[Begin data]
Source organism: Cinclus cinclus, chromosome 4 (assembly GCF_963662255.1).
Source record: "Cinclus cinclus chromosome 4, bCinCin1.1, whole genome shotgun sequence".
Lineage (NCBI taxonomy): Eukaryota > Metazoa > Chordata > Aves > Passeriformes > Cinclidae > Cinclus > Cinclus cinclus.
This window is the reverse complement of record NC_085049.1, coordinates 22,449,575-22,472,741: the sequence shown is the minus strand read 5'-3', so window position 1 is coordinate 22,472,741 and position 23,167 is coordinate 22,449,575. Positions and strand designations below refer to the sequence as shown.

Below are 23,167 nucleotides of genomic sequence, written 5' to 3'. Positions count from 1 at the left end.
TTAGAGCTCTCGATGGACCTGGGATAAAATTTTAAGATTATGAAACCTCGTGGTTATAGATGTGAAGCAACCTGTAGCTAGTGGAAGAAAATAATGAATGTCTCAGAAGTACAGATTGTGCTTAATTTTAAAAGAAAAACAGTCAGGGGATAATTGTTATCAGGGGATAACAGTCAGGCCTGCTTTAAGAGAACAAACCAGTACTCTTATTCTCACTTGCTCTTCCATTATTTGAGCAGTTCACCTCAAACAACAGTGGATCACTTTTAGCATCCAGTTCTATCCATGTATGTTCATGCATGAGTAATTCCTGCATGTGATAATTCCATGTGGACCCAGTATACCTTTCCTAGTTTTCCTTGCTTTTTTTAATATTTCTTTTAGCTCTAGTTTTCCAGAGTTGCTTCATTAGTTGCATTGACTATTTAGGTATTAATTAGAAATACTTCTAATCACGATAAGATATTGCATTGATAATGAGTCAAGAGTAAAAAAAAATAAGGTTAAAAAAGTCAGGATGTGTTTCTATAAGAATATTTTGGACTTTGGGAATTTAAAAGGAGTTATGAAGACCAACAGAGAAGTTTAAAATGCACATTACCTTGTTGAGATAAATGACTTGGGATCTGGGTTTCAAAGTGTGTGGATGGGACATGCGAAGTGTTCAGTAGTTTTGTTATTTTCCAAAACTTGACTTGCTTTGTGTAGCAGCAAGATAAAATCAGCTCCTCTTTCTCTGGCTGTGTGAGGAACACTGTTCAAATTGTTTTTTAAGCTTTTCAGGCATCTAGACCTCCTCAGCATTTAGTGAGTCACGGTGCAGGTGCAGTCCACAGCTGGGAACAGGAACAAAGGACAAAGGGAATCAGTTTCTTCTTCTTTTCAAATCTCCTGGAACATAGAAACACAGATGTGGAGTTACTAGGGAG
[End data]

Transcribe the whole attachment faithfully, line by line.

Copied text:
Source organism: Cinclus cinclus, chromosome 4 (assembly GCF_963662255.1).
Source record: "Cinclus cinclus chromosome 4, bCinCin1.1, whole genome shotgun sequence".
Lineage (NCBI taxonomy): Eukaryota > Metazoa > Chordata > Aves > Passeriformes > Cinclidae > Cinclus > Cinclus cinclus.
This window is the reverse complement of record NC_085049.1, coordinates 22,449,575-22,472,741: the sequence shown is the minus strand read 5'-3', so window position 1 is coordinate 22,472,741 and position 23,167 is coordinate 22,449,575. Positions and strand designations below refer to the sequence as shown.

Below are 23,167 nucleotides of genomic sequence, written 5' to 3'. Positions count from 1 at the left end.
TTAGAGCTCTCGATGGACCTGGGATAAAATTTTAAGATTATGAAACCTCGTGGTTATAGATGTGAAGCAACCTGTAGCTAGTGGAAGAAAATAATGAATGTCTCAGAAGTACAGATTGTGCTTAATTTTAAAAGAAAAACAGTCAGGGGATAATTGTTATCAGGGGATAACAGTCAGGCCTGCTTTAAGAGAACAAACCAGTACTCTTATTCTCACTTGCTCTTCCATTATTTGAGCAGTTCACCTCAAACAACAGTGGATCACTTTTAGCATCCAGTTCTATCCATGTATGTTCATGCATGAGTAATTCCTGCATGTGATAATTCCATGTGGACCCAGTATACCTTTCCTAGTTTTCCTTGCTTTTTTTAATATTTCTTTTAGCTCTAGTTTTCCAGAGTTGCTTCATTAGTTGCATTGACTATTTAGGTATTAATTAGAAATACTTCTAATCACGATAAGATATTGCATTGATAATGAGTCAAGAGTAAAAAAAAATAAGGTTAAAAAAGTCAGGATGTGTTTCTATAAGAATATTTTGGACTTTGGGAATTTAAAAGGAGTTATGAAGACCAACAGAGAAGTTTAAAATGCACATTACCTTGTTGAGATAAATGACTTGGGATCTGGGTTTCAAAGTGTGTGGATGGGACATGCGAAGTGTTCAGTAGTTTTGTTATTTTCCAAAACTTGACTTGCTTTGTGTAGCAGCAAGATAAAATCAGCTCCTCTTTCTCTGGCTGTGTGAGGAACACTGTTCAAATTGTTTTTTAAGCTTTTCAGGCATCTAGACCTCCTCAGCATTTAGTGAGTCACGGTGCAGGTGCAGTCCACAGCTGGGAACAGGAACAAAGGACAAAGGGAATCAGTTTCTTCTTCTTTTCAAATCTCCTGGAACATAGAAACACAGATGTGGAGTTACTAGGGAG